“Do you thrive in a fast-paced environment?”
Job descriptions or role profiles tend to start with some form of this kind of question/statement. If you’ve spent any time reading job descriptions or applying for jobs you probably already know what this kind of question/statement means … but what are more common red flags in a job description you should look for, and what do they mean?
- “Fast-paced environment.” This can be a genuine alert to the nature of a start-up or early-days business where everyone needs to be able, and willing, to get stuck into tasks that may not naturally be thought of as part of the list of responsibilities you would expect to perform, but it is also used to describe a business where there is a lot of pressure to meet deadlines and where it’s employees are expected to work long hours on a regular basis.
- “Must be able to handle stress.” As above, this statement is another way of saying that the job will be demanding and that employees will be under a sustained level of pressure.
- “Vague job duties.” If the job description doesn’t clearly outline the specific responsibilities of the role, it’s a sign that the business doesn’t really know what they’re looking for. This could lead to a lot of confusion and ambiguity about what the job actually entails.
- “Must be a self-starter.” Often used to describe a workplace where employees are expected to work independently and without a lot of guidance – this can be a good thing for some, but it can also be a sign that the company doesn’t have a strong support system in place.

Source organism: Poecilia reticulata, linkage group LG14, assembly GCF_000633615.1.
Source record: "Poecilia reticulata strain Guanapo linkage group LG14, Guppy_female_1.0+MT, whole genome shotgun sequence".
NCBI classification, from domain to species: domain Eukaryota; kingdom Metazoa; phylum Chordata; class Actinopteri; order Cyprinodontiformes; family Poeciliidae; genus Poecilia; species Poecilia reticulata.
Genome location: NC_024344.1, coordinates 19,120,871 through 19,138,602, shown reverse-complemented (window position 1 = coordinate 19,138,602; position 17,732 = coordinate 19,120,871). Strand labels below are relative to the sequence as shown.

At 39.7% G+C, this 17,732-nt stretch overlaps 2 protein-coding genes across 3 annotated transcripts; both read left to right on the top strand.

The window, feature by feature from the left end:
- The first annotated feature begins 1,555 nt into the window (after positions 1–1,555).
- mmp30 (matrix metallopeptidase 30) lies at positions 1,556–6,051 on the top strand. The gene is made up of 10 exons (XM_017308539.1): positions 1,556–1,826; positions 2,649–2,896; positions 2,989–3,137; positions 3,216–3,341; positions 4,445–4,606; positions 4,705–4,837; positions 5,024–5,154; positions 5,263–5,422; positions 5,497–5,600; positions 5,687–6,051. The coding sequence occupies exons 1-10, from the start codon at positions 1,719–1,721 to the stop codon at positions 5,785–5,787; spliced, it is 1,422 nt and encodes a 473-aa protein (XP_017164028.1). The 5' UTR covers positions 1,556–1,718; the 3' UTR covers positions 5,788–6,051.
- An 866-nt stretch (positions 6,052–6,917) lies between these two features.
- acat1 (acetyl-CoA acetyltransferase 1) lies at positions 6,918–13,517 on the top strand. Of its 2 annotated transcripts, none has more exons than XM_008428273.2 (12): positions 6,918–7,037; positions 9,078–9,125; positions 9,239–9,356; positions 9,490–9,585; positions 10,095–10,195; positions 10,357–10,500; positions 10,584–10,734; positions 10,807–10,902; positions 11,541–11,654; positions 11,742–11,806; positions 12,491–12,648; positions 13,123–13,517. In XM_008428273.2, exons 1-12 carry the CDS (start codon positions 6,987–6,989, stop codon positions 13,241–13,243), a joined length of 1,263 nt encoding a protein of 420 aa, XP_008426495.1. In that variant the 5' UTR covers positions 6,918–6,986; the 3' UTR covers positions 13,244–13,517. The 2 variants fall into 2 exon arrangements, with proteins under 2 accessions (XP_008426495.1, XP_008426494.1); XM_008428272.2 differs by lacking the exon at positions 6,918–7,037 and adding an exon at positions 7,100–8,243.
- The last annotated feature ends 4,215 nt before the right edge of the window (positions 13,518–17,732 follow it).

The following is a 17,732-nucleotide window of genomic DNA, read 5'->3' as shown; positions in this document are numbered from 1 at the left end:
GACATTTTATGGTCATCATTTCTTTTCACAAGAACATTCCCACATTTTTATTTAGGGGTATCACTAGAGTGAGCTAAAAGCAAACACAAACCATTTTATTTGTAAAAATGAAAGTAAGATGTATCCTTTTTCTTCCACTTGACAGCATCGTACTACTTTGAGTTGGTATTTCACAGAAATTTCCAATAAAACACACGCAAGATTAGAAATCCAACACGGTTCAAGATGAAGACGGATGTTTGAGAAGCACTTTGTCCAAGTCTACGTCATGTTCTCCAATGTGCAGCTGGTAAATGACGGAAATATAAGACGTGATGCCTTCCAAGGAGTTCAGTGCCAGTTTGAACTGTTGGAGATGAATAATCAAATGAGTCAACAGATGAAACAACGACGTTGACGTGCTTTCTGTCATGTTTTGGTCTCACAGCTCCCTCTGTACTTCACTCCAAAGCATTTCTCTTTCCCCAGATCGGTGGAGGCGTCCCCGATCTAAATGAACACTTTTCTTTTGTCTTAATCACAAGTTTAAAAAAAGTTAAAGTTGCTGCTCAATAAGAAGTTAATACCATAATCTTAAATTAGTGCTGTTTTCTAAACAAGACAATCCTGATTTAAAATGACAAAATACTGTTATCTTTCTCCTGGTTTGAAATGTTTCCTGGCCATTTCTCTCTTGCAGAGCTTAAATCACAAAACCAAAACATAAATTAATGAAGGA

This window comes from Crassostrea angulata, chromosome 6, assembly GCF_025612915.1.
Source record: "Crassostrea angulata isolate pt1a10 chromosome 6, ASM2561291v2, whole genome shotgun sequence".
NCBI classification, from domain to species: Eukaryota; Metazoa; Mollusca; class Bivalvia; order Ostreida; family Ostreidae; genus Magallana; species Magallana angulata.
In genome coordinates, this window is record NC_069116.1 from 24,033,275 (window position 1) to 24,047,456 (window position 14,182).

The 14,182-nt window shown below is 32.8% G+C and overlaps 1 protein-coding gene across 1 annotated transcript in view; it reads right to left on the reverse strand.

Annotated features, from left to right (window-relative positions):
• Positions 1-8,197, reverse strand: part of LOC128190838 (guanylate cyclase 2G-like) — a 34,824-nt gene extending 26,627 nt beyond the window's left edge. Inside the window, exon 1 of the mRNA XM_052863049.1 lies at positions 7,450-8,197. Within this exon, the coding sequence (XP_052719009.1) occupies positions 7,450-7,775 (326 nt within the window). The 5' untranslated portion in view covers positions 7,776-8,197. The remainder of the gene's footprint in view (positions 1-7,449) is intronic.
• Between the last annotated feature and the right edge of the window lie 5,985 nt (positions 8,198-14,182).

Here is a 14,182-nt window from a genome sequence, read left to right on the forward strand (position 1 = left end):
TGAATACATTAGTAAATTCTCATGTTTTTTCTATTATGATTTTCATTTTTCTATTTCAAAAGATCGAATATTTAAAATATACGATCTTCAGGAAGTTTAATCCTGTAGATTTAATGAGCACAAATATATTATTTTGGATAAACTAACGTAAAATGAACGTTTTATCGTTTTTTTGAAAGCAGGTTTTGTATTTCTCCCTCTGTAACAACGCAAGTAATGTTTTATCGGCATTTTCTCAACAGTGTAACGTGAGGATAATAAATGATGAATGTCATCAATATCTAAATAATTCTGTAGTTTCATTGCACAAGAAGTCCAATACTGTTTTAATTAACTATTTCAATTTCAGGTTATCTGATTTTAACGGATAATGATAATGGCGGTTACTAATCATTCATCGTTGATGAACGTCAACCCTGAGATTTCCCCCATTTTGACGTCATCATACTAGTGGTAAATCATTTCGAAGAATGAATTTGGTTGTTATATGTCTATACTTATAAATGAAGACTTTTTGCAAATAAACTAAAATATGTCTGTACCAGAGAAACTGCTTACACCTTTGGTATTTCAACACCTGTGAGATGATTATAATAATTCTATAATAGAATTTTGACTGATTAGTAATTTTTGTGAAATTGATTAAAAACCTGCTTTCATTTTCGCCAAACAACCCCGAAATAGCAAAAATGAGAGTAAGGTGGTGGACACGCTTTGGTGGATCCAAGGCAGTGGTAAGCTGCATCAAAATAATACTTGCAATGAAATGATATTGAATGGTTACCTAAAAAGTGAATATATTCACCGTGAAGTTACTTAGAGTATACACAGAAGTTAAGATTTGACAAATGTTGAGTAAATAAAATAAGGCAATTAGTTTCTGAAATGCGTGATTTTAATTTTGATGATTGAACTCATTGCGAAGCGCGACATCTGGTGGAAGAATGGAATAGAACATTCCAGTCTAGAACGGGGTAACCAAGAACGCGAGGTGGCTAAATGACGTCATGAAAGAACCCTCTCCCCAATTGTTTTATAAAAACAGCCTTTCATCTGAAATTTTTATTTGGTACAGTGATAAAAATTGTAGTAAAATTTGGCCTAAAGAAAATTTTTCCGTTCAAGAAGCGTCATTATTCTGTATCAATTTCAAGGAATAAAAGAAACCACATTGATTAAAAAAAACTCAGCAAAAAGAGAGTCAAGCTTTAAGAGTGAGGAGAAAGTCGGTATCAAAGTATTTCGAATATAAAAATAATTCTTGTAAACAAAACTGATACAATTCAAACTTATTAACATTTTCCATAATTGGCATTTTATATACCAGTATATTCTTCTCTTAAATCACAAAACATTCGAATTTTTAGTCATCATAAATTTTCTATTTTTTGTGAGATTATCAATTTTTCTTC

- “Flexible hours.” This statement can be a red flag if it’s used to describe a workplace where employees are expected to be available 24/7. This can lead to burnout and can make it difficult to maintain a healthy work-life balance.
Needless to say, not all of these red-flag statements are necessarily bad, or actually mean the same thing between different roles or businesses. For example, a fast-paced environment can be a good thing for people who look for and thrive on excitement and challenge. Similarly, citing flexible hours can be a genuine attempt to show there is a company culture where individual employees are able to work around personal responsibilities (school run, medical appointments, caring duties, etc) and the individual is given the time and respect to handle this in a supported environment.
However, it’s important to be aware of these statements in advance so that you can make an informed decision about whether or not a particular job is right for you.
Here are some additional tips for spotting red flags in job descriptions:
- Pay attention to the tone of the job description. Does it sound positive and enthusiastic, or does it sound negative and demanding?
- Read between the lines. What are the business’s values and priorities? What are they looking for, from you?
- Do your research. Read reviews from current and former employees. If you know anyone who works or has worked there, reach out and ask them for their (confidential) thoughts.